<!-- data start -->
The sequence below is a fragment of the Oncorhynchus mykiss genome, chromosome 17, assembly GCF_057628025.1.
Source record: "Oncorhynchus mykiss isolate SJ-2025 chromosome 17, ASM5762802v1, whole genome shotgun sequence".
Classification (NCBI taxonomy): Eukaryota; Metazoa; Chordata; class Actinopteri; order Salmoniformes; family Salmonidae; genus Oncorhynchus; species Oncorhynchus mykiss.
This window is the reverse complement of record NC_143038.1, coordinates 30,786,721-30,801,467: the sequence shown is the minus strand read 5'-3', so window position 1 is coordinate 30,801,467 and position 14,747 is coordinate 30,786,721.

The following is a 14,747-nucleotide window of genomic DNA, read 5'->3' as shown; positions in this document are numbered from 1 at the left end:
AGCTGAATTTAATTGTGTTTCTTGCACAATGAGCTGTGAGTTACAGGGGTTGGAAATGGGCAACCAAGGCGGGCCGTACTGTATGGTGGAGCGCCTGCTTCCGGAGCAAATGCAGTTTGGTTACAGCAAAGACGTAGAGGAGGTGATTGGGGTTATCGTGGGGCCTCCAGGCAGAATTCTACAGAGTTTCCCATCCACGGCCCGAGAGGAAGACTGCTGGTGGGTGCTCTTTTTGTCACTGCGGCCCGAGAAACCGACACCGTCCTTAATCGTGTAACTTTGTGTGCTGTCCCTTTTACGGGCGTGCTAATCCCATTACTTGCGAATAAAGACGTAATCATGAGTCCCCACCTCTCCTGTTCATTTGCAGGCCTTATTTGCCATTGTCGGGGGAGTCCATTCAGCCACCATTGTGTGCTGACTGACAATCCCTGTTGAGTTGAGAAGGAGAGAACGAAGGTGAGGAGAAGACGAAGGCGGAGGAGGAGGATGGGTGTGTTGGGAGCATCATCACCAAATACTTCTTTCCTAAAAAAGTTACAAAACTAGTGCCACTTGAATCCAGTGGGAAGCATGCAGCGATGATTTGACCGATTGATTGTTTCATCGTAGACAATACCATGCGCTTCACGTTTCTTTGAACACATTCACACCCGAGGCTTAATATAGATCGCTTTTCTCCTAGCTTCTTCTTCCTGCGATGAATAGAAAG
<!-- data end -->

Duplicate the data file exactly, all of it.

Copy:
The sequence below is a fragment of the Oncorhynchus mykiss genome, chromosome 17, assembly GCF_057628025.1.
Source record: "Oncorhynchus mykiss isolate SJ-2025 chromosome 17, ASM5762802v1, whole genome shotgun sequence".
Classification (NCBI taxonomy): Eukaryota; Metazoa; Chordata; class Actinopteri; order Salmoniformes; family Salmonidae; genus Oncorhynchus; species Oncorhynchus mykiss.
This window is the reverse complement of record NC_143038.1, coordinates 30,786,721-30,801,467: the sequence shown is the minus strand read 5'-3', so window position 1 is coordinate 30,801,467 and position 14,747 is coordinate 30,786,721.

The following is a 14,747-nucleotide window of genomic DNA, read 5'->3' as shown; positions in this document are numbered from 1 at the left end:
AGCTGAATTTAATTGTGTTTCTTGCACAATGAGCTGTGAGTTACAGGGGTTGGAAATGGGCAACCAAGGCGGGCCGTACTGTATGGTGGAGCGCCTGCTTCCGGAGCAAATGCAGTTTGGTTACAGCAAAGACGTAGAGGAGGTGATTGGGGTTATCGTGGGGCCTCCAGGCAGAATTCTACAGAGTTTCCCATCCACGGCCCGAGAGGAAGACTGCTGGTGGGTGCTCTTTTTGTCACTGCGGCCCGAGAAACCGACACCGTCCTTAATCGTGTAACTTTGTGTGCTGTCCCTTTTACGGGCGTGCTAATCCCATTACTTGCGAATAAAGACGTAATCATGAGTCCCCACCTCTCCTGTTCATTTGCAGGCCTTATTTGCCATTGTCGGGGGAGTCCATTCAGCCACCATTGTGTGCTGACTGACAATCCCTGTTGAGTTGAGAAGGAGAGAACGAAGGTGAGGAGAAGACGAAGGCGGAGGAGGAGGATGGGTGTGTTGGGAGCATCATCACCAAATACTTCTTTCCTAAAAAAGTTACAAAACTAGTGCCACTTGAATCCAGTGGGAAGCATGCAGCGATGATTTGACCGATTGATTGTTTCATCGTAGACAATACCATGCGCTTCACGTTTCTTTGAACACATTCACACCCGAGGCTTAATATAGATCGCTTTTCTCCTAGCTTCTTCTTCCTGCGATGAATAGAAAG